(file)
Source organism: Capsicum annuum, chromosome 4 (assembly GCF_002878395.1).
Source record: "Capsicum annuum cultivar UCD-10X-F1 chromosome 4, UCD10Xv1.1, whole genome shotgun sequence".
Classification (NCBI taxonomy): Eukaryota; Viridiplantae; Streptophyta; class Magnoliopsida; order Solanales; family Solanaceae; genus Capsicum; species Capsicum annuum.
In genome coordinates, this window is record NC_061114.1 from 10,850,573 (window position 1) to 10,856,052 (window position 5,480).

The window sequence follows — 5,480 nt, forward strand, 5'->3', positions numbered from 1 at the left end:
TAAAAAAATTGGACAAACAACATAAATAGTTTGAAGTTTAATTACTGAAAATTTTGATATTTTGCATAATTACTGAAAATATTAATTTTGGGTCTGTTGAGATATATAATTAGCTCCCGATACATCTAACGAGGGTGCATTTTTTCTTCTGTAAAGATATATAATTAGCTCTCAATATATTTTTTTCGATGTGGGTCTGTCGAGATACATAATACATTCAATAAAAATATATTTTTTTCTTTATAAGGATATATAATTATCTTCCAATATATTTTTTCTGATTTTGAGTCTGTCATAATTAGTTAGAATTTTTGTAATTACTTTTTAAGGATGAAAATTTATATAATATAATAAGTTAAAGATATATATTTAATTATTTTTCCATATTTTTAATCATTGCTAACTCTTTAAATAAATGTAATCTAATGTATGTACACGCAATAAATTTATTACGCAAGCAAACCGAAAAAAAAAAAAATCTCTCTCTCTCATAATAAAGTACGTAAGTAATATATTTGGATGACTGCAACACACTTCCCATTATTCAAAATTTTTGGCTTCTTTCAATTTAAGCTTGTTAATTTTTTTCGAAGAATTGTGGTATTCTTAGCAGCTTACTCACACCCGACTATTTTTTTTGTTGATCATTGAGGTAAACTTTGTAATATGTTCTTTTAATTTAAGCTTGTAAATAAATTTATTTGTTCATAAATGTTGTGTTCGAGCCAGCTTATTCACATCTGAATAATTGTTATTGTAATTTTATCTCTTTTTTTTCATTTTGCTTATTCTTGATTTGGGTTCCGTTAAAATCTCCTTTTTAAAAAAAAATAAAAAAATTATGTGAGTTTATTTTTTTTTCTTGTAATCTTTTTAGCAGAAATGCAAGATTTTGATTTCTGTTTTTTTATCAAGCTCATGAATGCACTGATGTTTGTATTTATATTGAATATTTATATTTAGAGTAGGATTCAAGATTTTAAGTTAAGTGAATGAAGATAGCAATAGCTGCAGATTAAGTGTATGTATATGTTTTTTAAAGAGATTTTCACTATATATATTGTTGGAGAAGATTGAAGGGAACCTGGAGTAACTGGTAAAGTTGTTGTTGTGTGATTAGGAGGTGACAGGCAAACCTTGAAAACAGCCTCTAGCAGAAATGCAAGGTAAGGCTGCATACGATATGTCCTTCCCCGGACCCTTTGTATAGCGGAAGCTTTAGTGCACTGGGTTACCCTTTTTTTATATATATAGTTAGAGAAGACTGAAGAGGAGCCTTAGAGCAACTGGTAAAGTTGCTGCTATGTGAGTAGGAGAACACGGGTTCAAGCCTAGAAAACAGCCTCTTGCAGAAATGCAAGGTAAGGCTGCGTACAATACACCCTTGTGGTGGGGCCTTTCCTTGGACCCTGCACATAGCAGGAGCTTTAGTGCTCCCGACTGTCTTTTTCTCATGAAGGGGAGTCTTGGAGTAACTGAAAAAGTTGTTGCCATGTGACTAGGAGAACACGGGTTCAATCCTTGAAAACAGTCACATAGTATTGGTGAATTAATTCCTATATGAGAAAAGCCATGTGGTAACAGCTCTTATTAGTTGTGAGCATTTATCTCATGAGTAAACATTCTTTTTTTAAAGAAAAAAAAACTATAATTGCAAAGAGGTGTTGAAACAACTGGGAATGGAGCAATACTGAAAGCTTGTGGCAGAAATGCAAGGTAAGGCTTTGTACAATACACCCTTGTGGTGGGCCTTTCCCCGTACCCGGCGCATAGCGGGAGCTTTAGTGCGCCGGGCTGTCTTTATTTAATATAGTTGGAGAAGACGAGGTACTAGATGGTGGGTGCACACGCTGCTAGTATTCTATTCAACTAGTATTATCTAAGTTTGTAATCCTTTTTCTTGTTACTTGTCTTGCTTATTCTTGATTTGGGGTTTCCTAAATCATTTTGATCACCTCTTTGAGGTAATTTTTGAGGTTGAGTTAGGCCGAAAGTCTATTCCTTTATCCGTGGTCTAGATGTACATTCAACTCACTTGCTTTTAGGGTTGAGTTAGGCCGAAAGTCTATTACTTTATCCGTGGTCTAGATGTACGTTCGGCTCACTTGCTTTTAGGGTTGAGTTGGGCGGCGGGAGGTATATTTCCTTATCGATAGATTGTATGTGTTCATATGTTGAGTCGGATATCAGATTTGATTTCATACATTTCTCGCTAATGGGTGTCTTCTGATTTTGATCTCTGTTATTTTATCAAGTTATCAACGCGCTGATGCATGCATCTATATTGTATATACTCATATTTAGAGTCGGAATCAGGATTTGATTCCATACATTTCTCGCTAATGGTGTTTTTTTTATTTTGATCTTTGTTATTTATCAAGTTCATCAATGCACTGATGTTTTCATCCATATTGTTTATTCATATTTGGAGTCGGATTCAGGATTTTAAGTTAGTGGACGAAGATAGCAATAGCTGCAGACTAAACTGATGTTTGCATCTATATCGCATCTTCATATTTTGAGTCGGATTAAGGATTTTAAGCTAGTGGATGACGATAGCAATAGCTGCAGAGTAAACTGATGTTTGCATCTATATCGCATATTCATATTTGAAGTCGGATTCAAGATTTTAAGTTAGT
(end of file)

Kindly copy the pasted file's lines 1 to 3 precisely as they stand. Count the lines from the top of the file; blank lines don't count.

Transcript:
Source organism: Capsicum annuum, chromosome 4 (assembly GCF_002878395.1).
Source record: "Capsicum annuum cultivar UCD-10X-F1 chromosome 4, UCD10Xv1.1, whole genome shotgun sequence".
Classification (NCBI taxonomy): Eukaryota; Viridiplantae; Streptophyta; class Magnoliopsida; order Solanales; family Solanaceae; genus Capsicum; species Capsicum annuum.